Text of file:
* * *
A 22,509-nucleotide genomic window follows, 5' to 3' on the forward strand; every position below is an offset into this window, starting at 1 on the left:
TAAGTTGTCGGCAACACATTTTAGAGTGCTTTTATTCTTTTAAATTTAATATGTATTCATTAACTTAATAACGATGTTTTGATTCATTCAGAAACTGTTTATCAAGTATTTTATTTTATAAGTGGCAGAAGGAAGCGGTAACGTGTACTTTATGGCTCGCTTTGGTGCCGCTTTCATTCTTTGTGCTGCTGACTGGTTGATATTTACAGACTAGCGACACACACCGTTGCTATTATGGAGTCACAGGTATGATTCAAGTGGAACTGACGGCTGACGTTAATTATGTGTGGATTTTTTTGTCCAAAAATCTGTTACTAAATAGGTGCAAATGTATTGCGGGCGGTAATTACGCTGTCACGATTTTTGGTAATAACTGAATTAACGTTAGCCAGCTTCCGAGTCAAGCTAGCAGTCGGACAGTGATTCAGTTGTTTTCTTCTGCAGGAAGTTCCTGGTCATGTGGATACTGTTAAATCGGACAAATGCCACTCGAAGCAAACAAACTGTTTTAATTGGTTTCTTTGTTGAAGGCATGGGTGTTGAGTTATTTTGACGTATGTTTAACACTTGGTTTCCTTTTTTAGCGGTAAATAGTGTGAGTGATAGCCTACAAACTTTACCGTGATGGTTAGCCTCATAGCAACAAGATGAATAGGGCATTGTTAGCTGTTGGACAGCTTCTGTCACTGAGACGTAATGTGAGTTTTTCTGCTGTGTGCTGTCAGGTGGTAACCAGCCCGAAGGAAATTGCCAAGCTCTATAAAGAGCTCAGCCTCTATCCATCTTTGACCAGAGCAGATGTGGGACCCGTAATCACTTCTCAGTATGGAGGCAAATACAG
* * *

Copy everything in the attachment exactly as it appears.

A 22,509-nucleotide genomic window follows, 5' to 3' on the forward strand; every position below is an offset into this window, starting at 1 on the left:
TAAGTTGTCGGCAACACATTTTAGAGTGCTTTTATTCTTTTAAATTTAATATGTATTCATTAACTTAATAACGATGTTTTGATTCATTCAGAAACTGTTTATCAAGTATTTTATTTTATAAGTGGCAGAAGGAAGCGGTAACGTGTACTTTATGGCTCGCTTTGGTGCCGCTTTCATTCTTTGTGCTGCTGACTGGTTGATATTTACAGACTAGCGACACACACCGTTGCTATTATGGAGTCACAGGTATGATTCAAGTGGAACTGACGGCTGACGTTAATTATGTGTGGATTTTTTTGTCCAAAAATCTGTTACTAAATAGGTGCAAATGTATTGCGGGCGGTAATTACGCTGTCACGATTTTTGGTAATAACTGAATTAACGTTAGCCAGCTTCCGAGTCAAGCTAGCAGTCGGACAGTGATTCAGTTGTTTTCTTCTGCAGGAAGTTCCTGGTCATGTGGATACTGTTAAATCGGACAAATGCCACTCGAAGCAAACAAACTGTTTTAATTGGTTTCTTTGTTGAAGGCATGGGTGTTGAGTTATTTTGACGTATGTTTAACACTTGGTTTCCTTTTTTAGCGGTAAATAGTGTGAGTGATAGCCTACAAACTTTACCGTGATGGTTAGCCTCATAGCAACAAGATGAATAGGGCATTGTTAGCTGTTGGACAGCTTCTGTCACTGAGACGTAATGTGAGTTTTTCTGCTGTGTGCTGTCAGGTGGTAACCAGCCCGAAGGAAATTGCCAAGCTCTATAAAGAGCTCAGCCTCTATCCATCTTTGACCAGAGCAGATGTGGGACCCGTAATCACTTCTCAGTATGGAGGCAAATACAG